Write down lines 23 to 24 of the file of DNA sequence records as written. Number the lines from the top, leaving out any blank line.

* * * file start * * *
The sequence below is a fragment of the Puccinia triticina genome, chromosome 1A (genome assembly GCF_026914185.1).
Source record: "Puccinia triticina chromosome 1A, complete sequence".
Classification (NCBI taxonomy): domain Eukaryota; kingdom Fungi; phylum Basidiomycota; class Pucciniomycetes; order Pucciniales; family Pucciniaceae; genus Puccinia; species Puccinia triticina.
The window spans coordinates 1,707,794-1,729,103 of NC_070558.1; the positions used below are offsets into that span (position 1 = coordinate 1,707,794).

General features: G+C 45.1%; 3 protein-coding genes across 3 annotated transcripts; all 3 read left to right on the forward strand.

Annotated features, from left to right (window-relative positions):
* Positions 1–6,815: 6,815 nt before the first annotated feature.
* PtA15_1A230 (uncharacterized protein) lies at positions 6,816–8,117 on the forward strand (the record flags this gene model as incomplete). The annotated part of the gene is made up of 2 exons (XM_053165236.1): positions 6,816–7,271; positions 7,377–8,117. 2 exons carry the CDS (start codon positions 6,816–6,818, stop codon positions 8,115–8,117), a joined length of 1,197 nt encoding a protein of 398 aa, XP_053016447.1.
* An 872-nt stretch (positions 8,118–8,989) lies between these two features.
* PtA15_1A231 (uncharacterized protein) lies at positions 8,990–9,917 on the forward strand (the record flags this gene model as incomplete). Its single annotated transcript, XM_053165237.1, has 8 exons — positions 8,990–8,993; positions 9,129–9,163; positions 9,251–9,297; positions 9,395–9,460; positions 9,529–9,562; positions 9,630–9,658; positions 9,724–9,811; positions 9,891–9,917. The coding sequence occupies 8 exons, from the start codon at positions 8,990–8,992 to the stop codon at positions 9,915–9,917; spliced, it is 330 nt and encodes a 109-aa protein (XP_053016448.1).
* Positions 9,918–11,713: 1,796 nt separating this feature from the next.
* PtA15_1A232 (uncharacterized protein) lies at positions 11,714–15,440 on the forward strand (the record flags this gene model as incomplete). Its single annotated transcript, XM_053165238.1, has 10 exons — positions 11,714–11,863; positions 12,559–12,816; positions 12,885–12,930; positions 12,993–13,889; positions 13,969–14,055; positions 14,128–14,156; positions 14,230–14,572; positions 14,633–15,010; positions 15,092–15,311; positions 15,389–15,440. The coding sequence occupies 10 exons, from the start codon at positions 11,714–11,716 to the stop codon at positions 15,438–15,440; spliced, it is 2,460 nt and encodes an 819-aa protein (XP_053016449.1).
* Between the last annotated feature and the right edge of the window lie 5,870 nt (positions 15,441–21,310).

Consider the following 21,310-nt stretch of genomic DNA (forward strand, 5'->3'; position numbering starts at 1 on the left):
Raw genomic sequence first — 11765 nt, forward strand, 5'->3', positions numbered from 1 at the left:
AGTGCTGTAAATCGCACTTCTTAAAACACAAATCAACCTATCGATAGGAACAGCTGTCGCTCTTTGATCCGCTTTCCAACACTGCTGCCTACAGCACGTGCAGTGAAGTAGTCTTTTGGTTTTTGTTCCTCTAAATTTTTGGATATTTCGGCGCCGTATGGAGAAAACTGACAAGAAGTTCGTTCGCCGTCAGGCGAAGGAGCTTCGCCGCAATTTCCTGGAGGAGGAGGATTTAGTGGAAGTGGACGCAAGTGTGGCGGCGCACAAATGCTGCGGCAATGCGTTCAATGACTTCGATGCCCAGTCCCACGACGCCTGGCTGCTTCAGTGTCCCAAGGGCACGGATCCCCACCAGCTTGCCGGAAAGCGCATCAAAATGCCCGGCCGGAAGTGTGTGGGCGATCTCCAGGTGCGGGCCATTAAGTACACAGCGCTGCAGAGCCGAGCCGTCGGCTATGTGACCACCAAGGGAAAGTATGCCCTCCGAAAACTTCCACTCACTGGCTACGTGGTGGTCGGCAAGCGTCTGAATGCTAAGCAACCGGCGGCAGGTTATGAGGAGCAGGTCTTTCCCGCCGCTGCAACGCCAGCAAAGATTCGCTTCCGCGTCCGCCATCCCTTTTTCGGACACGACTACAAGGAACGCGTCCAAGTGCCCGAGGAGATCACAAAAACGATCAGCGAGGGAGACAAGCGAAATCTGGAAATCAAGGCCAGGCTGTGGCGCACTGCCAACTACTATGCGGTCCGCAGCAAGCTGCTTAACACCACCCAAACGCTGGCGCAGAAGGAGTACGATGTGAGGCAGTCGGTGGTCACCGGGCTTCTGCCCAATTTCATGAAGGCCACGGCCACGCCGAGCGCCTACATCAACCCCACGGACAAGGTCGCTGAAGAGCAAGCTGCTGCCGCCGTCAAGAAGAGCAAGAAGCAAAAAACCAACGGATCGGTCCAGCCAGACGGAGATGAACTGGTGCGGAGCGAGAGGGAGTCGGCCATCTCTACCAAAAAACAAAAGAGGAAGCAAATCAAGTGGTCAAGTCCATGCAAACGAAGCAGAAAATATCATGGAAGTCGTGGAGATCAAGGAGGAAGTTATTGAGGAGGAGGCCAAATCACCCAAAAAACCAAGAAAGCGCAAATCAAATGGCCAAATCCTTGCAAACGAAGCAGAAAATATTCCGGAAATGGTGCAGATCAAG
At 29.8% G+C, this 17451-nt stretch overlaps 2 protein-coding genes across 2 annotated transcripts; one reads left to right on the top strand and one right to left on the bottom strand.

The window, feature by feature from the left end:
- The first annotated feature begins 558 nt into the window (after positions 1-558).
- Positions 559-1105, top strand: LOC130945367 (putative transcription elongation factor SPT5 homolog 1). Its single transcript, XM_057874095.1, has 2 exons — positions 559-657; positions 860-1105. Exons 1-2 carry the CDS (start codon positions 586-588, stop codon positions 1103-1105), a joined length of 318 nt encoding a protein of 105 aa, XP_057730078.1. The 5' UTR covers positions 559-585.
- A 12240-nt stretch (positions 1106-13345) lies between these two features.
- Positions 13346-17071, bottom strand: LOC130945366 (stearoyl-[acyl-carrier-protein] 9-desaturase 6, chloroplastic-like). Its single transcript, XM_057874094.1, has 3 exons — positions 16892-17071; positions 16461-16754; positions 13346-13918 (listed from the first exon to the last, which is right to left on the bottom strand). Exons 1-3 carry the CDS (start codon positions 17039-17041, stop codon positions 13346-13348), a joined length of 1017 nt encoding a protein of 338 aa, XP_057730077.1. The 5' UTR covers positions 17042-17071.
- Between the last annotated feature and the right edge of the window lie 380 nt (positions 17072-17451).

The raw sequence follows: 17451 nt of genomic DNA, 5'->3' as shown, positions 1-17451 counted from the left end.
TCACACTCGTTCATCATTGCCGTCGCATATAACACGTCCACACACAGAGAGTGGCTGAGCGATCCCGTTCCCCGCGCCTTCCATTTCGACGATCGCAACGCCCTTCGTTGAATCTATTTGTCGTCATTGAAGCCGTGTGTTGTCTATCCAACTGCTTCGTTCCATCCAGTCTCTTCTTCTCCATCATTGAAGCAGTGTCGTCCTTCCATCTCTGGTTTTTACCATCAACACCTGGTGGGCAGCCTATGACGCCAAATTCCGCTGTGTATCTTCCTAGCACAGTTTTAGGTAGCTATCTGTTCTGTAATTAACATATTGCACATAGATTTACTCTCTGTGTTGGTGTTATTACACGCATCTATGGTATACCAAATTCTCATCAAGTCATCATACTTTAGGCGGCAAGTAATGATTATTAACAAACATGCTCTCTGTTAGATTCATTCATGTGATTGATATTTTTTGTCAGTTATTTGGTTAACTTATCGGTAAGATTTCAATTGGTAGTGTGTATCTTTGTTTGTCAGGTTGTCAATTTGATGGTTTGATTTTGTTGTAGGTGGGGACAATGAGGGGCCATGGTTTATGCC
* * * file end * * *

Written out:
- Between the last annotated feature and the right edge of the window lie 380 nt (positions 17072-17451).

The raw sequence follows: 17451 nt of genomic DNA, 5'->3' as shown, positions 1-17451 counted from the left end.